Years after publishing the standard RIAA reproduction curve described above, an enhanced version was proposed. Reason for this proposal was (according to literature) that amplifier equipment at that time was more and more using DC-coupled which meant that low frequencies (turntable rumble) would be reproduced better than before.
The solution was simple: define a 4th timeconstant on the curve and define it as a hi-pass filter. This would make the curve ramp up from 20 Hz and have it's maximum value around 31Hz instead of 20 Hz for the standard curve.
Please add 20dB to the output of the formula above to get the output corrected for and relative to the 1 Hz frequency point.
The following figure contains the plot for the IEC RIAA curve for 20-20kHz. Clear is to see how the lowest frequencies are filtered compared to the standard curve.
Still, the IEC version has not become very popular, as most manufacturers seem to think that turntables, arm and cartridge combinations should be of such high-quality that the problem should not arise in the first place.
But there is a better way for improving the good'ol RIAA curve. Today, there are many people that deliberately add a second zero timeconstant to the RIAA curve. This is because the cutter of the records will beyond a certain point not be able to get higher frequencies on the record with an extra amplification of 6dB/octave. Record cutter manuals seem to specify 50kHz as a roll-off value. As a result, there must be a fourth timeconstant at 50 kHz that defines how the RIAA curve should flatten out.
For comparing our own phono amplifiers against this "enhanced" reproduction curve, it would be so nice if our spreadsheet would enable comparison against both the standard reproduction curve and the enhanced one.
OK, let's see what happens if we put this formula in a spreadsheet and plot the resulting transfer function in a chart. It is too early to tell what the effect of such a fourth time constant is on the sound of my phono preamps. In the designs for Lookie, Jerry, PhonoClone and GainPre I have included a fourth time constant in the design, but I did not stick to the definition but made the amps behave in between the standard and the enhanced RIAA curve.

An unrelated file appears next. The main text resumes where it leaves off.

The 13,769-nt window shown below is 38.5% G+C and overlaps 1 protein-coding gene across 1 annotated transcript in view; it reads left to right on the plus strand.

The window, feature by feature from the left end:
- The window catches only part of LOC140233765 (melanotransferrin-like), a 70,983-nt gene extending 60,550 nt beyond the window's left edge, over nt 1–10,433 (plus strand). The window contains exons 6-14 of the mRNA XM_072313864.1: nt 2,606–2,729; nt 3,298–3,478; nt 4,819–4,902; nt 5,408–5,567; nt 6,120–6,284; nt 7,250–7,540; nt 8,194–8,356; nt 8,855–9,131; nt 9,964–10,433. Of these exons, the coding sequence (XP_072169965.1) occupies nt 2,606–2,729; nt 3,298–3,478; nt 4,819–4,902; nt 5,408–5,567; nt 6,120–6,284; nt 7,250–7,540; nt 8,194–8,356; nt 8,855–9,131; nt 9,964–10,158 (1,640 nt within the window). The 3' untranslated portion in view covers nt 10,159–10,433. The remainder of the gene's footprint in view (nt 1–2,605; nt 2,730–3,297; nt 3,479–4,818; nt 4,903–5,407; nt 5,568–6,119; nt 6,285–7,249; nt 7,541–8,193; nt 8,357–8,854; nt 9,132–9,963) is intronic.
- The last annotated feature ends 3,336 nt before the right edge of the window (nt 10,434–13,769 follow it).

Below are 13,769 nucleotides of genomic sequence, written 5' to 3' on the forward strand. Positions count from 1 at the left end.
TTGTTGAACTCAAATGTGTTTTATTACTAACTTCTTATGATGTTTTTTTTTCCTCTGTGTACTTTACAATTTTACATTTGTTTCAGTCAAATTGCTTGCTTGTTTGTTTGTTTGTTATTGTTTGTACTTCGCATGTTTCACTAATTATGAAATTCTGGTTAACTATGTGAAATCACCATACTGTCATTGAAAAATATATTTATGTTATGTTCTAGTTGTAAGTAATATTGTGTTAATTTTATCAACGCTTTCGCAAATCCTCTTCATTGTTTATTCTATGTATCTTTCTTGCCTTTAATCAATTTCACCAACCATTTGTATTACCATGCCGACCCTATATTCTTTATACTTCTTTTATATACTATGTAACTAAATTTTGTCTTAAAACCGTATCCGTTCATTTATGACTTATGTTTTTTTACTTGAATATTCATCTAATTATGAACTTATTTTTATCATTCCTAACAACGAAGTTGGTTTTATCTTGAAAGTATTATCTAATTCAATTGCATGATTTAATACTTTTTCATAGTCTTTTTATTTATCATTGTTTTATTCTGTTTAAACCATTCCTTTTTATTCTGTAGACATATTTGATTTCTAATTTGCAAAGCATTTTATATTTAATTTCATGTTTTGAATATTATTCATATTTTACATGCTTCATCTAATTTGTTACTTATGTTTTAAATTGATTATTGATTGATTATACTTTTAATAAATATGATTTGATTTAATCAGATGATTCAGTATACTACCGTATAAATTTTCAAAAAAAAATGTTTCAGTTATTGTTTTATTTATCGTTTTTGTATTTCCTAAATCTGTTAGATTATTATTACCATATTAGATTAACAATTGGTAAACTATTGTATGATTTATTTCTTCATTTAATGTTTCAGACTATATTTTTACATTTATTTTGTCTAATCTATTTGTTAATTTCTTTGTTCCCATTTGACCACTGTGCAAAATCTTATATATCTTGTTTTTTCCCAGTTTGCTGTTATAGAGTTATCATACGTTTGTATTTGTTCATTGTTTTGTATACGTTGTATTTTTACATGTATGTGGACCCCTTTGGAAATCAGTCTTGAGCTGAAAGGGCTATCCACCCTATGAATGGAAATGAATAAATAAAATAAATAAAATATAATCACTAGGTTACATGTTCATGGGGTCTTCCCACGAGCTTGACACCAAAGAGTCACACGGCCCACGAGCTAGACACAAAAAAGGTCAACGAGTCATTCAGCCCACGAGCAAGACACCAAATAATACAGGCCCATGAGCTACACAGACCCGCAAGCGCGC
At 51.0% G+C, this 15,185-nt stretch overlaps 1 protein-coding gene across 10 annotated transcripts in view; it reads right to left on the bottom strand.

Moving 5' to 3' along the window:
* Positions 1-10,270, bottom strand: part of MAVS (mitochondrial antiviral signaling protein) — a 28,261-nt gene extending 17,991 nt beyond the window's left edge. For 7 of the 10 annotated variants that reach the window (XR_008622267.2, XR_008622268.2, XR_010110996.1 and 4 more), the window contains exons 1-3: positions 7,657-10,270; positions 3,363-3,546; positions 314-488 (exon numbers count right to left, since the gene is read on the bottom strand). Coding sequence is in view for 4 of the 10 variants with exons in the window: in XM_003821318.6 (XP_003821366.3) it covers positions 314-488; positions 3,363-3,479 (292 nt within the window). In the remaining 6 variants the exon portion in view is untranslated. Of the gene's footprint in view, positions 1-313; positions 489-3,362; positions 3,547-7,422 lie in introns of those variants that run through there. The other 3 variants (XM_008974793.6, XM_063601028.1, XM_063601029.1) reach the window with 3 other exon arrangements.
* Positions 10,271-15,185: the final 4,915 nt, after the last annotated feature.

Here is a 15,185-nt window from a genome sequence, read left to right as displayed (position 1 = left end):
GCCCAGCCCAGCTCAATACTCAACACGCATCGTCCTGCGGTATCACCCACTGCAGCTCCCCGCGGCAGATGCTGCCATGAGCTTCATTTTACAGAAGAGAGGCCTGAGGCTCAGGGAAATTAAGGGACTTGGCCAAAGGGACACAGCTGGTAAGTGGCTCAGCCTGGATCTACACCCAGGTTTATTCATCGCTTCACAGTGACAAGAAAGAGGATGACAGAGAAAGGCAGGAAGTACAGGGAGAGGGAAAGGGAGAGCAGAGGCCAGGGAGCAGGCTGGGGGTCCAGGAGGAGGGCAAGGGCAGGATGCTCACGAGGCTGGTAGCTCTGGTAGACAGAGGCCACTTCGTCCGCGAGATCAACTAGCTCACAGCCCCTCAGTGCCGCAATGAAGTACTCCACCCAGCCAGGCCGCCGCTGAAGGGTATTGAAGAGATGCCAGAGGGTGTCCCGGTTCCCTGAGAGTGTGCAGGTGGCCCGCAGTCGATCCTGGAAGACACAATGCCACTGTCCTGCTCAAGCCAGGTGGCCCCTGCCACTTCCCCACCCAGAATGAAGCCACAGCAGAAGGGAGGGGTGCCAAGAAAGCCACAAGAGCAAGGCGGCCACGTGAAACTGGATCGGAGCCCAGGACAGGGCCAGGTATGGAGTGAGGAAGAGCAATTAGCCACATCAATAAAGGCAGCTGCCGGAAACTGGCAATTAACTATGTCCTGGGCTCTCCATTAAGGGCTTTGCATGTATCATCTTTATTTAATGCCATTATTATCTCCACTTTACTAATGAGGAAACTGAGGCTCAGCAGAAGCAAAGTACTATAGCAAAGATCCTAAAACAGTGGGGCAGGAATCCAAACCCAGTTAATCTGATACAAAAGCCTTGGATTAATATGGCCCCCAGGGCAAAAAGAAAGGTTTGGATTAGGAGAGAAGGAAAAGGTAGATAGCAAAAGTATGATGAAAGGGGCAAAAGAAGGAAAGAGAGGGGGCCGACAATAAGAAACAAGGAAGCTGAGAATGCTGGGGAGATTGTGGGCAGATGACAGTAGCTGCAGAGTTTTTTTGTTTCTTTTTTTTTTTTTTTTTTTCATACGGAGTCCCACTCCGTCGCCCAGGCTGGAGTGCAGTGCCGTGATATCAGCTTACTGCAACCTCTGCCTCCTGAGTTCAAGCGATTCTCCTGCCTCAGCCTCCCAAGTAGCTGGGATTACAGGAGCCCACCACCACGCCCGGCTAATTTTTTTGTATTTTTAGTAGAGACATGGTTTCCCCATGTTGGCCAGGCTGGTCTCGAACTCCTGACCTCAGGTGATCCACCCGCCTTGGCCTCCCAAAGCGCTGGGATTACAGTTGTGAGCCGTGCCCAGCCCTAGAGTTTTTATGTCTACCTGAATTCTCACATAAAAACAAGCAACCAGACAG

As shown in the chart (in purple line), around 10kHz the curve will slowly "bend"
making sure that higher frequencies are no longer filtered 6dB/octave. Hopefully,
implementing this enhanced curve will reveal details in your recordings that
did not appear with your "old" phono preamplifier.
According to literature for a transfer function phase shift is defined as the arctangent of the real part divided by the imaginary part of the equation.
The phase of Loekie, PhonoClone is similar to this ideal phase curve. For filter designs based on the standard RIAA curve without the 4th time constant the phase curve differs for the higher frequencies.
Above you find the resulting phase plot of the enhanced RIAA curve in an Excel
chart. For each of the time constants the phase contribution is plotted separately
and the total phase shift in plotted in bold (purple).
In order to reproduce the signals from our turntable as meant during recording, we have to use a reverse RIAA filter (=RIAA reproduction filter) on the signal. A filter is according to Webster defined as:
A filter is a device that passes electric signals at certain frequencies or frequency ranges while preventing the passage of others.
There are basically two ways for constructing a RIAA filter:
Nowadays, active filtering is amongst audiophiles often considered an inferior way of filtering. However, when working with integrated components such as opamps, there is always feedback involved and therefore in my opinion it is a matter of preference and design. Therefore, use whatever
On the next two pages filter construction is explained for both types of filtering.
Page 2 describes the passive filtering
design and Page 3 describes active filtering
which is often used in opamp designs.
Page 2: Passive RIAA Filtering >> |